Six Category Intervention Analysis: interventions defined

© 2001 John Heron


What I mean by an “intervention” is an identifiable piece of verbal and/or non-verbal behaviour that is part of the practitioner's service to the client. Throughout this manual, my accounts of the different interventions refer mostly to the practitioner's verbal behaviour, occasionally with some reference to manner and timing. The non-verbal accompaniments of verbal behaviour are, of course, critical in determining how the verbal behaviour comes across to the client. But such matters, I believe, are best dealt with in a Six Category Training Workshop. Some important physical - that is, body to body - interventions are covered in the cathartic section.

verbal behaviour

Now you can give an account of verbal behaviour in three different ways:

(a) You can give an example of the actual form of words that is typically used in the intervention: e.g., “What are your feelings about George?”

(b) You can give an ordinary linguistic description of the form of words that is to be used in the intervention: e.g., Ask an open question.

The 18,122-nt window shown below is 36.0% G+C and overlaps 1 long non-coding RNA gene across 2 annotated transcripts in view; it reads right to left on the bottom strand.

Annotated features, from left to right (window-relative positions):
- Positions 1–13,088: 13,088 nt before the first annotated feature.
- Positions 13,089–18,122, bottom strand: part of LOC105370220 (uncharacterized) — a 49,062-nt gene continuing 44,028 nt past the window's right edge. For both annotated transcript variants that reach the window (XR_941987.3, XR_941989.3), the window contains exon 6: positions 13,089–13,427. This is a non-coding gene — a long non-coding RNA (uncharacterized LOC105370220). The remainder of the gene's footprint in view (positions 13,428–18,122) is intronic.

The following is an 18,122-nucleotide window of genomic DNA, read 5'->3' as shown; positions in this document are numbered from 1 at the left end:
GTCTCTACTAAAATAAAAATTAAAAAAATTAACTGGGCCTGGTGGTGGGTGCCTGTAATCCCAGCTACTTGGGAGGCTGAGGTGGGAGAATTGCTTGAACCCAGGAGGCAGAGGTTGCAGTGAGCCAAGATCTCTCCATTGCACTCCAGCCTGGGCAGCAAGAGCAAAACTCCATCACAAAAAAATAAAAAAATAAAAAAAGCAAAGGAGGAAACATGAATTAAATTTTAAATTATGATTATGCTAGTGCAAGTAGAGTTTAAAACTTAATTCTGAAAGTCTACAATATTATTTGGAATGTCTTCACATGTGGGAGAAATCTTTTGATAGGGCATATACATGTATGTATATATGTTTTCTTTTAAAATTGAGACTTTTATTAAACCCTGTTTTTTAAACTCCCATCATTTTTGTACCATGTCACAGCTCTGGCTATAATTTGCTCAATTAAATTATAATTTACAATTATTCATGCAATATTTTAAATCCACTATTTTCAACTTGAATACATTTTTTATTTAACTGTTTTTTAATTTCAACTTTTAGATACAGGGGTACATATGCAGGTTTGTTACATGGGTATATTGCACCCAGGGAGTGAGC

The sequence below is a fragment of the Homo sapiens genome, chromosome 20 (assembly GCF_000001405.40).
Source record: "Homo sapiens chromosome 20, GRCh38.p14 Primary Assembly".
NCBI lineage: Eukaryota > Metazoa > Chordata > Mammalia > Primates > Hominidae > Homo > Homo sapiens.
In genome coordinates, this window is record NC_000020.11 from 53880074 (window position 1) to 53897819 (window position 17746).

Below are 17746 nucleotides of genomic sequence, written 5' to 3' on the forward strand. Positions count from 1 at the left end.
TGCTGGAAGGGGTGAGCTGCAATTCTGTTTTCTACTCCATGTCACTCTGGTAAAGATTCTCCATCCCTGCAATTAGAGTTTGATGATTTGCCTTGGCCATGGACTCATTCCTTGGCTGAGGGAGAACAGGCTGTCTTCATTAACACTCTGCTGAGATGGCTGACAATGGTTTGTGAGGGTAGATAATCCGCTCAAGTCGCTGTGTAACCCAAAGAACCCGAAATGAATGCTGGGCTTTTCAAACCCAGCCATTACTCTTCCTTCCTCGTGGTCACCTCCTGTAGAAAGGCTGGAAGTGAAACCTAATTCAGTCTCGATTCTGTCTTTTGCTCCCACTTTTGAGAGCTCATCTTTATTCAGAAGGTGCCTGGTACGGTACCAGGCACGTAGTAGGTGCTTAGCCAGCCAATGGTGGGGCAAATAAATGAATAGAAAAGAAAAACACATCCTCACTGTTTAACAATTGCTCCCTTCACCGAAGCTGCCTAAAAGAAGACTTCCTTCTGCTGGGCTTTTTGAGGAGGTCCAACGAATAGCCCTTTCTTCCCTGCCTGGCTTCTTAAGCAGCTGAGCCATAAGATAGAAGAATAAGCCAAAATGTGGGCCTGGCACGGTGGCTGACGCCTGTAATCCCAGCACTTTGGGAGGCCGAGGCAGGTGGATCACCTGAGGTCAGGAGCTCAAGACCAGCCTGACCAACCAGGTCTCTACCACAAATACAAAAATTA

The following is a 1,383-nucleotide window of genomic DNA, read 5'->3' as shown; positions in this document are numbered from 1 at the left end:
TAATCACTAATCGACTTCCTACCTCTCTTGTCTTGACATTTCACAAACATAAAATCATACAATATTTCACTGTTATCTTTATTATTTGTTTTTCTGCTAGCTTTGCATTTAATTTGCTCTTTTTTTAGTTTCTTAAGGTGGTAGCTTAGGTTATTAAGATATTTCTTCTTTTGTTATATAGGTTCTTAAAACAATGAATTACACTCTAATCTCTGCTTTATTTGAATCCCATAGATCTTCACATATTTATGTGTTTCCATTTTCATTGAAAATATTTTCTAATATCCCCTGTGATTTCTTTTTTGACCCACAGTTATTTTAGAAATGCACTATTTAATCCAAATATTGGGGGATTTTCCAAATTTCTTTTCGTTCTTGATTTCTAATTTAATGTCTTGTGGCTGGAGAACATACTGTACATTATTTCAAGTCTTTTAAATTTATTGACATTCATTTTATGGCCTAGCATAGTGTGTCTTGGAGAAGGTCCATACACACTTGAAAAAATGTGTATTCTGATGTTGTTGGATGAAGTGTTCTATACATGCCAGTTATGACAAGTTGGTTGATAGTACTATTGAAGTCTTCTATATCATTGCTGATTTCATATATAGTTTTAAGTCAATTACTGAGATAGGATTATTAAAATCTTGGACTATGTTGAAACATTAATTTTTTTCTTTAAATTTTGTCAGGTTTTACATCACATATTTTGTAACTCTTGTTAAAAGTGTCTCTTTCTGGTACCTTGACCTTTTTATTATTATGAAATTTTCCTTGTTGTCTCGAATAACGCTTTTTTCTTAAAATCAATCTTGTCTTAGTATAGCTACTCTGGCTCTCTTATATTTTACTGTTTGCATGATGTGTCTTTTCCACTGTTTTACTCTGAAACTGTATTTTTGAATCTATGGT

(c) You can define the intervention in terms of its intention, that is, in terms of what its point and purpose is, what the practitioner wants to achieve by it: e.g., The practitioner invites the client to explore and express his attitude to a colleague.


I use all these three types of account in the text, but I use the third one - defining an intervention in terms of its intention - by far the most. And usually, but not always, I leave it to the reader to get a sense of what form of words, and of what particular words, to use. I think this is best. An account of the intention of an intervention takes us to the heart of the matter.

© 2001 John Heron

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